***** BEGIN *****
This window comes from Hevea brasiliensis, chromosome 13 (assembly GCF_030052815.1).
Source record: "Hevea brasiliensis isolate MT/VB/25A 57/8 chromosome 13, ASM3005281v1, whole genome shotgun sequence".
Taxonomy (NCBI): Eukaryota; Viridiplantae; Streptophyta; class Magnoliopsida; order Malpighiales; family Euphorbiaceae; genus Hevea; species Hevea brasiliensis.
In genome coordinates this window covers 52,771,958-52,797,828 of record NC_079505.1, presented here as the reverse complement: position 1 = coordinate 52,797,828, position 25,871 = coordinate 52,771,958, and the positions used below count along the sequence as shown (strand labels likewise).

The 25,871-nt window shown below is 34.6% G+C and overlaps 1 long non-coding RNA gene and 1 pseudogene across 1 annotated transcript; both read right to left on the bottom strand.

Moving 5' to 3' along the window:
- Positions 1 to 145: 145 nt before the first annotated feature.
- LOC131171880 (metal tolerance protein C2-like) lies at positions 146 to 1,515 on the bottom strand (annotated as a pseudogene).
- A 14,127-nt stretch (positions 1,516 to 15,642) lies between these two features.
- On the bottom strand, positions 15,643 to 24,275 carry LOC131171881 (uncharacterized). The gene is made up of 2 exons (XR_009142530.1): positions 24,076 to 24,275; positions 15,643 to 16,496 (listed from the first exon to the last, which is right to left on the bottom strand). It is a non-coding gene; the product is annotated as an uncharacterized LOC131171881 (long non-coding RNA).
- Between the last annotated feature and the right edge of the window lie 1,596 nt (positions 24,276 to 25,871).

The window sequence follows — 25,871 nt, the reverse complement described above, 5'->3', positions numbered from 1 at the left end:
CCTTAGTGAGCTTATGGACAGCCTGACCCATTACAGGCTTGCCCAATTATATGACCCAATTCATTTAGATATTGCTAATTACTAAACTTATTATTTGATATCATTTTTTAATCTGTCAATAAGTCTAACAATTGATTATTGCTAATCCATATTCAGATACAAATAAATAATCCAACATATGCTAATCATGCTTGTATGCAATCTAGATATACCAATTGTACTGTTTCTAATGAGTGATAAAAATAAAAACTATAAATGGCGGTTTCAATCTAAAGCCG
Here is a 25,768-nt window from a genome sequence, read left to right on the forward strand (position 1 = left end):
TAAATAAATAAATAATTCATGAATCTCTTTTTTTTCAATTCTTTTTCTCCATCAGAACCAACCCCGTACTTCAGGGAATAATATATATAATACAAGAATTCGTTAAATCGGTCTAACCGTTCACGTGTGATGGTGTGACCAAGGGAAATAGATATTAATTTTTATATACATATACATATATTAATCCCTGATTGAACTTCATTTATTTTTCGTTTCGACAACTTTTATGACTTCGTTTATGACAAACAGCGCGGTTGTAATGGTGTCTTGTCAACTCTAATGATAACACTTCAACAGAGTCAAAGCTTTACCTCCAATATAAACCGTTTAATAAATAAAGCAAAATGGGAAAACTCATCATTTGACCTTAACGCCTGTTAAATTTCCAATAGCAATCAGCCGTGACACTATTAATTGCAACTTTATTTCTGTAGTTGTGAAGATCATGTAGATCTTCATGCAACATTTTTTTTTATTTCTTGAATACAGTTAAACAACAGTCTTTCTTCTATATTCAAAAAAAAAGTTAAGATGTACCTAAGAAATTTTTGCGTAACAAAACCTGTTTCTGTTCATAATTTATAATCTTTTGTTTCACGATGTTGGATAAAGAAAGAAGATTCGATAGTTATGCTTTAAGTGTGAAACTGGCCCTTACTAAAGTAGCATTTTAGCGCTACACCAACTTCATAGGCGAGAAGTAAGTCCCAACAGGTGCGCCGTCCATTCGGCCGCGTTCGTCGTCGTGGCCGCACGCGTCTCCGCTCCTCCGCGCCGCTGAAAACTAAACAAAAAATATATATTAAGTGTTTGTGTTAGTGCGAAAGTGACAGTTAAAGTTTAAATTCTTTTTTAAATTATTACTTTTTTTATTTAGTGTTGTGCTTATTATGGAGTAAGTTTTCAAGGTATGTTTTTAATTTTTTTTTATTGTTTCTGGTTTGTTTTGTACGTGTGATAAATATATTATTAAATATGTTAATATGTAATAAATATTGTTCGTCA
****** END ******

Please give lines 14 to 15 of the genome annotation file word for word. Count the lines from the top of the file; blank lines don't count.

Here is a 25,768-nt window from a genome sequence, read left to right on the forward strand (position 1 = left end):
TAAATAAATAAATAATTCATGAATCTCTTTTTTTTCAATTCTTTTTCTCCATCAGAACCAACCCCGTACTTCAGGGAATAATATATATAATACAAGAATTCGTTAAATCGGTCTAACCGTTCACGTGTGATGGTGTGACCAAGGGAAATAGATATTAATTTTTATATACATATACATATATTAATCCCTGATTGAACTTCATTTATTTTTCGTTTCGACAACTTTTATGACTTCGTTTATGACAAACAGCGCGGTTGTAATGGTGTCTTGTCAACTCTAATGATAACACTTCAACAGAGTCAAAGCTTTACCTCCAATATAAACCGTTTAATAAATAAAGCAAAATGGGAAAACTCATCATTTGACCTTAACGCCTGTTAAATTTCCAATAGCAATCAGCCGTGACACTATTAATTGCAACTTTATTTCTGTAGTTGTGAAGATCATGTAGATCTTCATGCAACATTTTTTTTTATTTCTTGAATACAGTTAAACAACAGTCTTTCTTCTATATTCAAAAAAAAAGTTAAGATGTACCTAAGAAATTTTTGCGTAACAAAACCTGTTTCTGTTCATAATTTATAATCTTTTGTTTCACGATGTTGGATAAAGAAAGAAGATTCGATAGTTATGCTTTAAGTGTGAAACTGGCCCTTACTAAAGTAGCATTTTAGCGCTACACCAACTTCATAGGCGAGAAGTAAGTCCCAACAGGTGCGCCGTCCATTCGGCCGCGTTCGTCGTCGTGGCCGCACGCGTCTCCGCTCCTCCGCGCCGCTGAAAACTAAACAAAAAATATATATTAAGTGTTTGTGTTAGTGCGAAAGTGACAGTTAAAGTTTAAATTCTTTTTTAAATTATTACTTTTTTTATTTAGTGTTGTGCTTATTATGGAGTAAGTTTTCAAGGTATGTTTTTAATTTTTTTTTATTGTTTCTGGTTTGTTTTGTACGTGTGATAAATATATTATTAAATATGTTAATATGTAATAAATATTGTTCGTCA